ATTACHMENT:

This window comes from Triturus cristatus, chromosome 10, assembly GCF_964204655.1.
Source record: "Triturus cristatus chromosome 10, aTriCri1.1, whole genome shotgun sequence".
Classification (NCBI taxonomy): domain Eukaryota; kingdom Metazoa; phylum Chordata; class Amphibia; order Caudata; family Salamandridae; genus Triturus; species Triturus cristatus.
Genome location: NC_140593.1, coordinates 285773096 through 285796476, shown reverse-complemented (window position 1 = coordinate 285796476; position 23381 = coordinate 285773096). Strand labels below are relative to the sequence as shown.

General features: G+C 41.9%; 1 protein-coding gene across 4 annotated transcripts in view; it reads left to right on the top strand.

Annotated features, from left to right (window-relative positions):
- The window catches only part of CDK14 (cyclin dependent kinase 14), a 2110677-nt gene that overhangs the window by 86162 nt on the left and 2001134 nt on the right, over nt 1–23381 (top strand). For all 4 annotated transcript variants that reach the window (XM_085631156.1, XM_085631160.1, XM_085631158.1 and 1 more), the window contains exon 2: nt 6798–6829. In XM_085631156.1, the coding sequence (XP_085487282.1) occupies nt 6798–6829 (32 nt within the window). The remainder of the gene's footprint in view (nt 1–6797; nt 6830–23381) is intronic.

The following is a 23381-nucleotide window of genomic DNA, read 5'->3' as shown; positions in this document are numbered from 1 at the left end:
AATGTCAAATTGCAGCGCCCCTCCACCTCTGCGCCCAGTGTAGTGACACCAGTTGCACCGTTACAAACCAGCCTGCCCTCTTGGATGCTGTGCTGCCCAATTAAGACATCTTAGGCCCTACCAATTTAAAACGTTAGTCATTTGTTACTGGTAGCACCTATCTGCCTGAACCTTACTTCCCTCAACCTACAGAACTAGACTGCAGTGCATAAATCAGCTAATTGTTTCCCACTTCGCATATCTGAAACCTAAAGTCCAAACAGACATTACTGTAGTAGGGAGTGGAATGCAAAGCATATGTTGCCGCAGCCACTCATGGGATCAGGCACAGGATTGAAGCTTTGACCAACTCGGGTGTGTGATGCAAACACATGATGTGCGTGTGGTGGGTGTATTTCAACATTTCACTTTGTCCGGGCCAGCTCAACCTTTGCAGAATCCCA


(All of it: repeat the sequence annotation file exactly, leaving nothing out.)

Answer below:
This window comes from Triturus cristatus, chromosome 10, assembly GCF_964204655.1.
Source record: "Triturus cristatus chromosome 10, aTriCri1.1, whole genome shotgun sequence".
Classification (NCBI taxonomy): domain Eukaryota; kingdom Metazoa; phylum Chordata; class Amphibia; order Caudata; family Salamandridae; genus Triturus; species Triturus cristatus.
Genome location: NC_140593.1, coordinates 285773096 through 285796476, shown reverse-complemented (window position 1 = coordinate 285796476; position 23381 = coordinate 285773096). Strand labels below are relative to the sequence as shown.

General features: G+C 41.9%; 1 protein-coding gene across 4 annotated transcripts in view; it reads left to right on the top strand.

Annotated features, from left to right (window-relative positions):
- The window catches only part of CDK14 (cyclin dependent kinase 14), a 2110677-nt gene that overhangs the window by 86162 nt on the left and 2001134 nt on the right, over nt 1–23381 (top strand). For all 4 annotated transcript variants that reach the window (XM_085631156.1, XM_085631160.1, XM_085631158.1 and 1 more), the window contains exon 2: nt 6798–6829. In XM_085631156.1, the coding sequence (XP_085487282.1) occupies nt 6798–6829 (32 nt within the window). The remainder of the gene's footprint in view (nt 1–6797; nt 6830–23381) is intronic.

The following is a 23381-nucleotide window of genomic DNA, read 5'->3' as shown; positions in this document are numbered from 1 at the left end:
AATGTCAAATTGCAGCGCCCCTCCACCTCTGCGCCCAGTGTAGTGACACCAGTTGCACCGTTACAAACCAGCCTGCCCTCTTGGATGCTGTGCTGCCCAATTAAGACATCTTAGGCCCTACCAATTTAAAACGTTAGTCATTTGTTACTGGTAGCACCTATCTGCCTGAACCTTACTTCCCTCAACCTACAGAACTAGACTGCAGTGCATAAATCAGCTAATTGTTTCCCACTTCGCATATCTGAAACCTAAAGTCCAAACAGACATTACTGTAGTAGGGAGTGGAATGCAAAGCATATGTTGCCGCAGCCACTCATGGGATCAGGCACAGGATTGAAGCTTTGACCAACTCGGGTGTGTGATGCAAACACATGATGTGCGTGTGGTGGGTGTATTTCAACATTTCACTTTGTCCGGGCCAGCTCAACCTTTGCAGAATCCCA